Wednesday, 21 October 2009

My Day with LAS

I was out as an observer with LAS the other day, and like they said:

"[We] (observers) are the kiss of fucking death".

12hr shift and not one trauma. Where are the dying people of London?

I was in Central London for a good while and not a trauma (where most of it happens apparently) - though someone did step on something sharp and called an ambulance.

But the other thing was the sat nav was busted, it was telling us that we were about half a mile out from where we actually were. Now, in the area where I and the crew were stationed, that's not really a huge problem as the three of us knew our way round the area (generally), but when you start getting council estate areas where none of us knew where we were going there's a problem.

So that's the morning gone - getting the sat nav repaired.

And everything I've heard about anaesthetists being slighty.... odd were confirmed to me while I was out with LAS. To be honest, I'm not even sure if he did work there... I mean an anaesthetist that's not wearing scrubs and wandering around A&E majors? I know there's usually a uniform policy about not wearing theatre scrubs outside of theatres, but I don't recall anyone in any surgical department listening to that rule.

One more observation, Guy's Hospital is one fancy hospital. I reckon it's because it doesn't have an A&E. Sadly, nobody agrees with that theory.

Monday, 19 October 2009

The Rythm of the Beat

So I'm now roughly 8 weeks into the job, and even though I am the baby HCA with no prior experience, I think I'm finally getting the swing of things.

And I'm actually starting to learn something - that I (as a HCA) shouldn't be doing ECGs downstairs in A&E (though looking where some nurses place the electrodes, I'm not sure even nurses should be doing ECGs), I shouldn't be doing BMs without an NVQ, that I also need training for β-hCG tests as well (what training I'm supposed to get with the instructions and results taped to the wall is anyone's guess) and I wouldn't be surprised if I'm told soon that I shouldn't be doing neuro-obs/GCS or ward transfers (except CCU, ITU and HDU, because they're fair enough really).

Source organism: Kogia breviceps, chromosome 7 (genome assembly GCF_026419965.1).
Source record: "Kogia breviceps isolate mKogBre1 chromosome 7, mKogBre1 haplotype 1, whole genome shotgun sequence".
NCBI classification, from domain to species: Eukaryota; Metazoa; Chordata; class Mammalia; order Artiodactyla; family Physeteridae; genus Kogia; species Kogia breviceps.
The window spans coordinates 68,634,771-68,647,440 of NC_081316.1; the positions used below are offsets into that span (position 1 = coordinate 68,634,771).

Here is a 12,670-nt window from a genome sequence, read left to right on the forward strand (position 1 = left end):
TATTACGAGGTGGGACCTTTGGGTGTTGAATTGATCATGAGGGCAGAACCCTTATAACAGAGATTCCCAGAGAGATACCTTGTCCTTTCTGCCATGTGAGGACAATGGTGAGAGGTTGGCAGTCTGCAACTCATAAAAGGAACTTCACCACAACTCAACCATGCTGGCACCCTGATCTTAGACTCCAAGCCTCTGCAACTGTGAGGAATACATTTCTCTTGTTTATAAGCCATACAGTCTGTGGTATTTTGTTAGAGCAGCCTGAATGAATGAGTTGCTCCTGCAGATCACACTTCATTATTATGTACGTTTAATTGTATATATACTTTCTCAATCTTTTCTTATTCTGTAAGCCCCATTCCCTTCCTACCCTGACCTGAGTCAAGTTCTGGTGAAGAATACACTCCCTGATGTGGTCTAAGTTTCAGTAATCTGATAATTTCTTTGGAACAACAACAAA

So that would leave me doing... just obs and dipping pee? To add some icing to that cake, I was told my training wasn't sufficient enough either (because putting a BP cuff and pressing NIBP is immeasurably difficult?)

But on a less ranty/more serious note, I am starting to learn stuff, when it's appropriate to do an ECG, paracetamol for pyrexic patients, generally what blood tests should be run for patients (even though I'm not taking blood yet), fluids for postural drop and when to actually recognise somebody is fairly sick just from their obs (because the girl who was pyrexic, tachycardic, hypotensive, +ve hCG with back pain scarred the shit out of me as my first thought was ?ectopic - fortunately she knew she was pregnant and had previously had a normal scan earlier in the week, but muggins here was sent in without a CAS card to know what was going on). Though nobody would teach me how to do a manual blood pressure, even on my vital signs study day... Admittedly there are no manual cuffs around, but that's not the point.

And nothing particularly phases me any more, which is nice. I supposed 8 weeks of dealing with poo, people having fits (seizures) in cubicles, open fractures and elderly ladies with dementia slapping you hardens you to this.

Though I've heard whispers that St George's decided to close their A&E twice on both of the weekend evenings... to everything (including priorities). Now I know that area around George's, and Kingston, Mayday and St. Helier aren't equipped for neurosurgical or cardiothoracic surgical related trauma (nor am I that sure that they're properly equipped for plastics, ENT and maxfax trauma either?). Are George's just more overwhelmed than the other trauma centres?

Friday, 9 October 2009

I'm gonna get fired soon

Hopefully not, but chances are I could guess the reason why if I did.

Why do some nurses find the overwhelming urge to be a bitch to everyone that they don't work with (as well as their patients)?

And it's especially the HCAs... because the SNs are able to stand up for themselves and you wouldn't dare have a go at a SR/CN, especially a SSR/SCN, or even Matron.

What do you want me to do when the saline hasn't been hanged? I'm not allowed to handle her cannula (unless I remove it). Do you want me to take her back to A&E, get a nurse to hang the saline then bring her back up? Waste my time and yours? You want me to hang the line, and because I'm not trained, give her a massive air embolis and kill her? (Don't worry folks, I'm far more competent than that)

No? Then stop looking at me like I'm incompetent.

End rant.